Talking about photographs doesn’t come easy to most people. I know the problem very well myself. Each day, I open the New Post on my blog. I find the perfect image in my Lightroom library, post process it to make it look like a better version of itself, and upload to the post. And then I try to talk about it. Sometimes, the words just not fly at all. Sometimes, I will talk about the situation which placed me in the vicinity of the shot. Sometimes, I will talk about those fantastic sliders in Lightroom which made the image be what it is now. I never talk about why I used particular crop or aperture.
When I saw this promotional video about the latest book by David DuChemin “Photographically speaking” – I was thrilled. I knew the book will solve all those problems. Like many other photographers, I wanted to talk more knowledgable about my (and other’s) photographs, I wanted to be able to dissect them to the elements.
“Photographically speaking” is naturally derrived from David DuChemins previous writings, e-books like “Ten”, “Deeper Frame” or “Inspired eye”. A lot of concepts and ideas are repeated here, but explored in greater depth and in relation to the “big picture”.
This book is divided into three parts.
Part 1 is focused on photographer’s intent. David DuChemin talks here about mindfully choosing the settings on camera as well as elements in the frame, and how they are arranged and how they relate to each other in order to make the photograph what you, the artist, want it to be.
Part 2 is devoted to the visual language. It is a comprehensive list of all the words in the language, including but not limited to lines, repetition, contrast, color, light, gesture, framing, crop ratio, depth of field. It has a great explanation of basic composition by not using the rule of thirds or golden spiral, but by understanding the balance in the image on more subconscious level.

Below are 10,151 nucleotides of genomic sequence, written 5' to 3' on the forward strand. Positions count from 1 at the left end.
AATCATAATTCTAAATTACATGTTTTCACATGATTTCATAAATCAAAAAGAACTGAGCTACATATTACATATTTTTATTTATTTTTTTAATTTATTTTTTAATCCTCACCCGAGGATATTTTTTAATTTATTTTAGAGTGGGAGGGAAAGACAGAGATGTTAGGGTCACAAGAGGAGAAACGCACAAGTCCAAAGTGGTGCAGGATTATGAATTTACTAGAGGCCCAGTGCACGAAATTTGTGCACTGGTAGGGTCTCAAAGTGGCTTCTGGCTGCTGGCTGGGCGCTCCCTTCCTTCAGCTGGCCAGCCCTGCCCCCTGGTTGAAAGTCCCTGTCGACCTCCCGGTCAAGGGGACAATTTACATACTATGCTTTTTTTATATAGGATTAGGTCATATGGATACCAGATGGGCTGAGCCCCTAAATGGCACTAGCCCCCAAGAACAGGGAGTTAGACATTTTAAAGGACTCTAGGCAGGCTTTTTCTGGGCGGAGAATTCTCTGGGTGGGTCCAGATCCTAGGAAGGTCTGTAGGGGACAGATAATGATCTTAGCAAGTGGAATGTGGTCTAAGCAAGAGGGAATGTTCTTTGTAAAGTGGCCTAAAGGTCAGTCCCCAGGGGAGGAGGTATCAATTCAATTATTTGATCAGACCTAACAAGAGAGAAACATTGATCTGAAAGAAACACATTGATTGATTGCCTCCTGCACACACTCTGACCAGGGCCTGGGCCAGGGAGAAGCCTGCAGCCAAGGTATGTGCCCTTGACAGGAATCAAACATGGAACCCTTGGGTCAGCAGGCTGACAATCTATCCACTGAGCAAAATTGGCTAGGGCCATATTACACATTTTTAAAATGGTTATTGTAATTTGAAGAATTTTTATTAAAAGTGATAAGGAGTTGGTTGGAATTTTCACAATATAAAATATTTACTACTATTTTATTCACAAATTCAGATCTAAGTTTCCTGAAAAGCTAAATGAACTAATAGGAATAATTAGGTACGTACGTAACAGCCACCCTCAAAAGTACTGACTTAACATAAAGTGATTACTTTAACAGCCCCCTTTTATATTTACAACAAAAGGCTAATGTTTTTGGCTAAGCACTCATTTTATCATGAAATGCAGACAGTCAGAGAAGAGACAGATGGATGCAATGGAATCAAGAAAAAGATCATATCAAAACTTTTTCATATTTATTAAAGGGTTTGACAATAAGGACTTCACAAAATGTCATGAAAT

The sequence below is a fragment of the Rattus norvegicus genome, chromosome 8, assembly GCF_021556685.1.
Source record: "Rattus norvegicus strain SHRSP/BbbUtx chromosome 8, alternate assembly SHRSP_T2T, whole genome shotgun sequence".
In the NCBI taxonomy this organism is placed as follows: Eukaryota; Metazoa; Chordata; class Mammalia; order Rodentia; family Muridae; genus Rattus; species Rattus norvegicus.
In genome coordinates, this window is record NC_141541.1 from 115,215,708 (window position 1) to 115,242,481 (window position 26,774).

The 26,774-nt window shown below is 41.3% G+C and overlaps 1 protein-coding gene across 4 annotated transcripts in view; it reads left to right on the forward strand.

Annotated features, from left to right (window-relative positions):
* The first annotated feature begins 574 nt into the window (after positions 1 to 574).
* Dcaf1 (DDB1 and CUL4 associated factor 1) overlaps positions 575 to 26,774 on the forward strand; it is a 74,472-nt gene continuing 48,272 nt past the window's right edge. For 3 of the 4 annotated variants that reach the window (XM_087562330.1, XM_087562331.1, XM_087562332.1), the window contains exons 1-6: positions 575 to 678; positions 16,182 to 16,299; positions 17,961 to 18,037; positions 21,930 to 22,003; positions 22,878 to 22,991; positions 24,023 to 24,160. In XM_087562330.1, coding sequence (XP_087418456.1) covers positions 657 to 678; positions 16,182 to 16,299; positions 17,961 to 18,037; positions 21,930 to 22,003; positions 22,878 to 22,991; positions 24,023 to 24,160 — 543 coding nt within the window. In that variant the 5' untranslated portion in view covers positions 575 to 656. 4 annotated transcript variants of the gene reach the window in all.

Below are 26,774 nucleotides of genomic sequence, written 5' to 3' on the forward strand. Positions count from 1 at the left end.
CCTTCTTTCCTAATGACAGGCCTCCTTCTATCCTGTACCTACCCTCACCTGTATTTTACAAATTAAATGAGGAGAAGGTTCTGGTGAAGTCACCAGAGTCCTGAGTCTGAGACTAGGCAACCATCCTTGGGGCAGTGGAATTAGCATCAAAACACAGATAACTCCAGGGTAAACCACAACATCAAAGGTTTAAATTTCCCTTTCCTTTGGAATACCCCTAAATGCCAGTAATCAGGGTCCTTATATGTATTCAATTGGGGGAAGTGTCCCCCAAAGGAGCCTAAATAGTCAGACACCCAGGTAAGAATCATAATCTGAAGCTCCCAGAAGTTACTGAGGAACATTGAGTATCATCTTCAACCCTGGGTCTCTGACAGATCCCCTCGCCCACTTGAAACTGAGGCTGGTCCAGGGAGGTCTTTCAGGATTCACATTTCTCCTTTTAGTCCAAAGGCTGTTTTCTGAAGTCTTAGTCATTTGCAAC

Part 3 is where all the lessons from the previous chapters come together. 20 example photographs are presented and dissected by author to the most basic elements. The history behind the image is given first, then intent, followed by all the small decisions made, sometimes in the blink of an eye. It is explained how each of those decisions influenced the final aesthetic of the final photograph. These are the lessons for people who understand already or don’t care about ISO, shutter speed and aperture. Those next steps are maybe the leading lines and black and white conversion. But who really gives a second thought to different cropping ratios? And how use of wide-angle or telephoto lens changes not only how far you are from the subject?
“Photographically speaking” is a very comprehensive book for photographers, photography critics and photography bloggers. It teaches how in depth analyze images, which proves to be a very useful skill. It enhances learning the craft from both studying others work as well as taking a closer look at your own.
It is, in a sense, the most technical book by David DuChemin. You can see how his admiration of tilt-shift lens, Lensbaby and filter comes through the pages of text. And there is nothing wrong with that. After all, even if photography is not all about the gear, the gear gives us tools to go beyond “normal” view of 50 mm lens.
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